Page 45 - SCS Issue eleven
P. 45

   Photo from Jaguar Land Rover which has developed intelligent technology that beams a series of projections onto the road to show future intentions of the vehicle. In trials as part of the JLR's government-supported UK Autodrive project the lines with adjustable spacing shorten as the vehicle pod prepares to brake. It is part of the move to driver- less cars.
With diesel vehicles on a downward curve, and low carbon emissions increasingly in the spotlight, GTMA held its ’Manufacturing UK’ event at member supplier Yamazaki Mazak’s state-of-the-art machine tool man- ufacturing plant in Worcester in March. With 40 suppliers showcasing their prod- ucts and services delegates heard keynote presentations on the importance of meas- urement in manufacturing and how the world of automotive is rapidly changing...
There are strong implications for automo- tive value chains as driverless cars increas- ingly make their impact on the sector.
This was the message from speaker, Professor David Bailey of the Aston Business School, in his presentation on “Automotive Issues Update: Market trends, Policy issues, Trade Tensions and Brexit. New technologies
and value chain effects on the Automotive Sector.”
Earlier he had put the issue of autonomous vehicles and the growth of electric vehicles in the context of a slowing sector.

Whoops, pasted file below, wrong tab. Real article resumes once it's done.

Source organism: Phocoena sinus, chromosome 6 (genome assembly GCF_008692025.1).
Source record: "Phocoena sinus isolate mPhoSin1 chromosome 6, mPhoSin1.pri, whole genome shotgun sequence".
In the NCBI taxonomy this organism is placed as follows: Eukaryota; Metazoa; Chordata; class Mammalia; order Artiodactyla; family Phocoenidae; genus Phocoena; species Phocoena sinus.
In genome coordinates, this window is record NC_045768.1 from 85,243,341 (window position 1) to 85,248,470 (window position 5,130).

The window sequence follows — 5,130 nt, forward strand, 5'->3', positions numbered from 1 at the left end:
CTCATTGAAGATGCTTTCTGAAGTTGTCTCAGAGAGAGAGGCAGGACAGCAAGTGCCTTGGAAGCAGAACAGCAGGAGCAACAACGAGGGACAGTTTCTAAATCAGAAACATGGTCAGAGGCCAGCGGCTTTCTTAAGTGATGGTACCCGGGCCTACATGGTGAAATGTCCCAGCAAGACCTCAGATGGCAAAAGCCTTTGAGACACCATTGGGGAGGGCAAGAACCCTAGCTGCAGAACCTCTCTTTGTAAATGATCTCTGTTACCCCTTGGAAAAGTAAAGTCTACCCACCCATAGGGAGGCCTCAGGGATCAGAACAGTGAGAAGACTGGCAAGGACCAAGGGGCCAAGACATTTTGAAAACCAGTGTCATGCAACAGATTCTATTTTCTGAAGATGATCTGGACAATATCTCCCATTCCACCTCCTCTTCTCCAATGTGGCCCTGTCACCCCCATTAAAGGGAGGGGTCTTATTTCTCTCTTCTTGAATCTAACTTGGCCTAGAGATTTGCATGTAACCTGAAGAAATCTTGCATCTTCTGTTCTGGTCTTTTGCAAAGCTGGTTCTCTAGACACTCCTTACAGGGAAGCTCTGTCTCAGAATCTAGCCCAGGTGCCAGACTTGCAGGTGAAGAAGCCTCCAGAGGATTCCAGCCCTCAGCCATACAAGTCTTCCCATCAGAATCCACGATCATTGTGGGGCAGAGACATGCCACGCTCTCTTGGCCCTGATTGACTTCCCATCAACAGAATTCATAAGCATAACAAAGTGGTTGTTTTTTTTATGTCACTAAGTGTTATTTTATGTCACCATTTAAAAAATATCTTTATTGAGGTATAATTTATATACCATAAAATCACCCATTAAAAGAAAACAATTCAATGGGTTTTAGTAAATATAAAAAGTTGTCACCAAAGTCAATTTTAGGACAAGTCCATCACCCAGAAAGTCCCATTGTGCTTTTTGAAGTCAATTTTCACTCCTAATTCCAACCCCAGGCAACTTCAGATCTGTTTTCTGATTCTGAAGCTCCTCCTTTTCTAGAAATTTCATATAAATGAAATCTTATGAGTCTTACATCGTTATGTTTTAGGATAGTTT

Globally, he said, China has had eight suc- cessive months of falling sales – down 16% in January through factors like an economic slowdown, Government constraint on credit growth, trade tension and uncertainty. Compare that with 2008 to 2017 when the market grew by 14% a year on average.
Yet the electric vehicle (EV) market was hot- ting up with one million EV sales in China last year and a forecast of 1.6 million sales this year.
In the UK, sales were down 7% for 2018 and down 1.6% in January, the fifth month of decline. Diesels had taken “another bash- ing” and were 30% down. There had been 22 straight months of decline and little sign of it ending. Petrol sales in the same period were up 9% and AFVs (Alternative Fuel Vehicles) up 21%.
In the EU, car registrations were stable (up 0.1% in 2018) but there was volatility – in August they were up 33% but down 24% year-on-year in September (Germany was down 31%). New WLTP testing for emis-
sions and pollutants were in force and there was an uncertain future.
In terms of auto production there was “con- siderable concern” in the UK where produc- tion slowed by 9% in 2018. A series of events had an impact with slowdowns, shut downs and job cuts at Vauxhall, Ford, Nissan and JLR.
A combination of factors were in play: Brexit, the diesel demise and China, along with clo- sure announced by Honda.
On diesels, he said, the auto industry “has collectively shot itself in the foot” as it is “still failing to get over a convincing message on which diesels are clean.” The Government's stance was also very confused and the effect of the sales slump was market pull outs by Nisssan, Toyota, Suzuki, Mitsubishi, Fiat Chrysler, Porsche and Volvo all phasing out passenger vehicle diesel sales. Others may follow.
BMW was the odd one out in committing strongly to diesel.
David also looked at the impact of Clear Air Zones (CAZ) which aim to reduce emissions in urban areas. The principle was straightfor- ward: “Ultra-low emission vehicles (ULEVs) with a significant zero emission range will
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Auto – A changing world 45-47 IMT – Encoders on offer 46 JLR and Measurement focus 47 Manchester Metrology goes fast 49 Broomfield breaks record 50 Bowers Group solution 51 WDS has a key role 51

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